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School of Pharmaceutical Sciences & Collaborative Innovation Center of New Drug Research and Safety Evaluation, Zhengzhou University, Zhengzhou 450001, China
Department of Urology, University of California, Irvine, Orange, CA 92868, USA
Author to whom correspondence should be addressed.
Molbank 2018, 2018(3), M1016;
Received: 11 August 2018 / Revised: 25 August 2018 / Accepted: 28 August 2018 / Published: 30 August 2018
(This article belongs to the Collection Molecules from Catalytic Processes)


Efficient large-scale and feasible industrial synthesis of the 1-oxacephem core structure from 6-aminopenicillanic acid (6-APA) has been reported for several decades. Via the industrial synthesis route, a byproduct (compound 9) containing a butenolide unit was purified and characterized by NMR and HRMS in this work. It is worth noting that compound 9 is an entirely new compound. Additionally, a plausible mechanism and effects on the formation of 9 by different Lewis acids were proposed. The discovery of compound 9 could improve the purity of this feasible industrial synthesis and provide considerable cost savings.
Keywords: industrial feasible synthesis; 6-APA; butenolide; 1-oxacephem industrial feasible synthesis; 6-APA; butenolide; 1-oxacephem

1. Introduction

Antibacterial substances are of great importance and necessity in treating infectious diseases caused by pathogenic bacteria [1,2,3]. Due to its unique antimicrobial activity and novel structure among the synthetic antibiotics, the 1-oxacephem core structure as an important pharmaceutical scaffold has attracted immense interest from medicinal chemists [4,5,6]. A variety of synthetic compounds prepared from the 1-oxacephem intermediate, including prominent antibiotics such as Flomoxef, Moxalactam, and OCP-9-176 (Figure 1), have a broad spectrum of activity against Gram-positive and Gram-negative aerobic and anaerobic bacteria [7,8,9].
A feasible industrial route by which to synthesize 1-oxacephem 8 in good yield starting from commercially available 6-aminopenicillanic acid (6-APA) (Figure 2) was reported by Nagata of the Shionogi company [10,11]. In this sophisticated method designed to retain all the carbon atoms, preparing epioxazolinoazetidinones having an unconjugated ester moiety at the β-lactam nitrogen was a breakthrough. However, byproducts of and probable mechanisms in this industrial synthesis of 1-oxacephem 8 have not been systematically explored. In this work, we focused on the byproduct 9 ((1R,5S)-6-(4-methyl-2-oxo-2,5-dihydrofuran-3-yl)-3-phenyl-4-oxa-2,6-diazabicyclo[3.2.0]hept-2-en-7-one).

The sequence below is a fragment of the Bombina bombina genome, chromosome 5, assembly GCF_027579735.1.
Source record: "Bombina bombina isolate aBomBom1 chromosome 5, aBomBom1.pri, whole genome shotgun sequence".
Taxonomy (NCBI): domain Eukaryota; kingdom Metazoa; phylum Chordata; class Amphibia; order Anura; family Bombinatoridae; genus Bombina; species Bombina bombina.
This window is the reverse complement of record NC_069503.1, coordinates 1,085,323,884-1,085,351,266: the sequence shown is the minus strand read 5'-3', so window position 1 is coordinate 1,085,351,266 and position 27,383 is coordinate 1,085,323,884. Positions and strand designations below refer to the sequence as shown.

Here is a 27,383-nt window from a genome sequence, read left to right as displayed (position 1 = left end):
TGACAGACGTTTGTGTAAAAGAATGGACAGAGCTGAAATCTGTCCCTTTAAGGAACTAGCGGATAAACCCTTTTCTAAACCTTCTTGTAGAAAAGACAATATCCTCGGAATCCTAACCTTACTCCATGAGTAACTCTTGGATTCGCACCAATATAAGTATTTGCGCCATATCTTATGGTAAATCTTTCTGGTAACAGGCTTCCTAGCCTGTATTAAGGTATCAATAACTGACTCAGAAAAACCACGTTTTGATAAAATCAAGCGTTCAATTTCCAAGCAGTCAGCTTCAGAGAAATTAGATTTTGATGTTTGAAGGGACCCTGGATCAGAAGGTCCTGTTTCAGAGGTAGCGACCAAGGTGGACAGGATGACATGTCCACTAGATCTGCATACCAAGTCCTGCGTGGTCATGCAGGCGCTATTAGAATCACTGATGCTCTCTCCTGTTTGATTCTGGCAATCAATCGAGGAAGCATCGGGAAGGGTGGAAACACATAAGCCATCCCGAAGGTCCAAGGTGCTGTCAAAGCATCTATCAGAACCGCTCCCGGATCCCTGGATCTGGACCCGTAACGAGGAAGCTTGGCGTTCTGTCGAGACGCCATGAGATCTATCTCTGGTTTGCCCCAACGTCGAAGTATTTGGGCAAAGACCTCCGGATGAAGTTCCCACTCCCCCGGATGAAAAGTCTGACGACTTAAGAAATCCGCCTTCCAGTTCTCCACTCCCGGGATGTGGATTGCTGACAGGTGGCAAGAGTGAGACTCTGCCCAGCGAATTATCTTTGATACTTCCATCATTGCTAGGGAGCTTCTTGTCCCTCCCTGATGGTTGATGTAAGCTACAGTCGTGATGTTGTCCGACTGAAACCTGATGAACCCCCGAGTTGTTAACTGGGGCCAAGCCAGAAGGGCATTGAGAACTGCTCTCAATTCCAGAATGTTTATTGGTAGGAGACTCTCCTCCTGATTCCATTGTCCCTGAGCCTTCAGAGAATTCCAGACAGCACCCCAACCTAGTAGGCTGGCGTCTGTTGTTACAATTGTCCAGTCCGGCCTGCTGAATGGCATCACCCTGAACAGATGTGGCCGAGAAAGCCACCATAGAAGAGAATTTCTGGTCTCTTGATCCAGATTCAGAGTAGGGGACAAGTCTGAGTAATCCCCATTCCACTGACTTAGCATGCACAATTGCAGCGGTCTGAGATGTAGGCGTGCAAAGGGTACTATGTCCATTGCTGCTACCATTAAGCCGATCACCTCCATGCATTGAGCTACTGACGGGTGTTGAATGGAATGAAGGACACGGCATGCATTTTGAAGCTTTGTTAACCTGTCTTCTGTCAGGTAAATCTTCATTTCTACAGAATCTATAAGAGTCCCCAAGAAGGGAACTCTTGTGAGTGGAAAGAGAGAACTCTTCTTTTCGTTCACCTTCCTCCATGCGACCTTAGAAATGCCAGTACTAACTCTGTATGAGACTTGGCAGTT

2. Results and Discussion

Intramolecular etherification proceeded from the less-hindered β side with stereoselectivity to furnish a versatile exomethylene intermediate 7 in 79% yield and accompanied by a byproduct 9 in 15% yield. The probable mechanism which afforded the butenolide 9 catalyzed by boron fluoride ethyl ether involved two reactions: (a) an intramolecular transesterification and (b) isomerization of the double bond promoted by a Lewis acid (Scheme 1).
Systematic studies of the reaction conditions to obtain byproduct 9 in highest yield revealed that Lewis acids played key roles (Table 1). When the reaction was catalyzed by BF3·Et2O and Yb(OTf)3, the major product was compound 7 (Table 1, entries 1 and 6) with yields of 90% and 56%, respectively. Our best result was achieved with BF3·Et2O at 25 °C, conditions in which 7 was formed in 90% yield, along with only a small amount of readily separable 9 (Table 1, entry 1). When the Lewis acid was changed to LiCl or ZnCl2, byproduct 9 was obtained as a dominant product (Table 1, entries 2, 3, 4).